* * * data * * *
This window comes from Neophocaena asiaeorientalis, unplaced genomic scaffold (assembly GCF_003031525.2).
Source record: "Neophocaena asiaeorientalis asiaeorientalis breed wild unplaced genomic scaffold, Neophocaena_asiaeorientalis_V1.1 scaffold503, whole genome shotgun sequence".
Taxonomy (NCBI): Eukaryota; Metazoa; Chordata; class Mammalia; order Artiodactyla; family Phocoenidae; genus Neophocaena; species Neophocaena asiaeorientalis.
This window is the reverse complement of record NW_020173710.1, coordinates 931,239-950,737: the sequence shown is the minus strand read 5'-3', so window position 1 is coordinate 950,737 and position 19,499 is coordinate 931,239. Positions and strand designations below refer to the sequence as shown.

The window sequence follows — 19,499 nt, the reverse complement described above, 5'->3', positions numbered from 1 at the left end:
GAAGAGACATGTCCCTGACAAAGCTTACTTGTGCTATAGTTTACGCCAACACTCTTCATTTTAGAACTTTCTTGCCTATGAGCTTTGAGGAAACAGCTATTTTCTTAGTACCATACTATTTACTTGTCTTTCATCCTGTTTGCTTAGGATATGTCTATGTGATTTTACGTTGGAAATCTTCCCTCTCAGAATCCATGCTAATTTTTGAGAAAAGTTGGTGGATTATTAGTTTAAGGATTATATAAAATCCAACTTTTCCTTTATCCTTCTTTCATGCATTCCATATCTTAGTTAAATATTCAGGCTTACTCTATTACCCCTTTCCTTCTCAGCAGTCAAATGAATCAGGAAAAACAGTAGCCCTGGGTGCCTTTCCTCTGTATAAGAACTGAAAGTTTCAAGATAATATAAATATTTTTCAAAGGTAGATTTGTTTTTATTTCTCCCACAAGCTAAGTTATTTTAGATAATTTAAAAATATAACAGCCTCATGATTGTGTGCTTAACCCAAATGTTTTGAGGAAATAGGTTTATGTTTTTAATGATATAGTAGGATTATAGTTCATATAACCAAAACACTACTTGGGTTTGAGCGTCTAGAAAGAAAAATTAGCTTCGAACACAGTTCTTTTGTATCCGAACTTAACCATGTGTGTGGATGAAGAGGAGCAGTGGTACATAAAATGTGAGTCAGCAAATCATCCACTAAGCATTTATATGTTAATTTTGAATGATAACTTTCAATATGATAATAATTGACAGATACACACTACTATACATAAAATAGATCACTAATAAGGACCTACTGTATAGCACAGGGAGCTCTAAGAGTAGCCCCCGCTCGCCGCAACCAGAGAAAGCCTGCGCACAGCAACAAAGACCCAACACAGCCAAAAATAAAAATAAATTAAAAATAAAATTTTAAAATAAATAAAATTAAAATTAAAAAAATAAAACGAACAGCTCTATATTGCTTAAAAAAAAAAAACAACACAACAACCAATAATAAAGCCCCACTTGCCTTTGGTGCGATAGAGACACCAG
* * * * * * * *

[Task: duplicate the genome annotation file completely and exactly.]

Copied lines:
This window comes from Neophocaena asiaeorientalis, unplaced genomic scaffold (assembly GCF_003031525.2).
Source record: "Neophocaena asiaeorientalis asiaeorientalis breed wild unplaced genomic scaffold, Neophocaena_asiaeorientalis_V1.1 scaffold503, whole genome shotgun sequence".
Taxonomy (NCBI): Eukaryota; Metazoa; Chordata; class Mammalia; order Artiodactyla; family Phocoenidae; genus Neophocaena; species Neophocaena asiaeorientalis.
This window is the reverse complement of record NW_020173710.1, coordinates 931,239-950,737: the sequence shown is the minus strand read 5'-3', so window position 1 is coordinate 950,737 and position 19,499 is coordinate 931,239. Positions and strand designations below refer to the sequence as shown.

The window sequence follows — 19,499 nt, the reverse complement described above, 5'->3', positions numbered from 1 at the left end:
GAAGAGACATGTCCCTGACAAAGCTTACTTGTGCTATAGTTTACGCCAACACTCTTCATTTTAGAACTTTCTTGCCTATGAGCTTTGAGGAAACAGCTATTTTCTTAGTACCATACTATTTACTTGTCTTTCATCCTGTTTGCTTAGGATATGTCTATGTGATTTTACGTTGGAAATCTTCCCTCTCAGAATCCATGCTAATTTTTGAGAAAAGTTGGTGGATTATTAGTTTAAGGATTATATAAAATCCAACTTTTCCTTTATCCTTCTTTCATGCATTCCATATCTTAGTTAAATATTCAGGCTTACTCTATTACCCCTTTCCTTCTCAGCAGTCAAATGAATCAGGAAAAACAGTAGCCCTGGGTGCCTTTCCTCTGTATAAGAACTGAAAGTTTCAAGATAATATAAATATTTTTCAAAGGTAGATTTGTTTTTATTTCTCCCACAAGCTAAGTTATTTTAGATAATTTAAAAATATAACAGCCTCATGATTGTGTGCTTAACCCAAATGTTTTGAGGAAATAGGTTTATGTTTTTAATGATATAGTAGGATTATAGTTCATATAACCAAAACACTACTTGGGTTTGAGCGTCTAGAAAGAAAAATTAGCTTCGAACACAGTTCTTTTGTATCCGAACTTAACCATGTGTGTGGATGAAGAGGAGCAGTGGTACATAAAATGTGAGTCAGCAAATCATCCACTAAGCATTTATATGTTAATTTTGAATGATAACTTTCAATATGATAATAATTGACAGATACACACTACTATACATAAAATAGATCACTAATAAGGACCTACTGTATAGCACAGGGAGCTCTAAGAGTAGCCCCCGCTCGCCGCAACCAGAGAAAGCCTGCGCACAGCAACAAAGACCCAACACAGCCAAAAATAAAAATAAATTAAAAATAAAATTTTAAAATAAATAAAATTAAAATTAAAAAAATAAAACGAACAGCTCTATATTGCTTAAAAAAAAAAAACAACACAACAACCAATAATAAAGCCCCACTTGCCTTTGGTGCGATAGAGACACCAG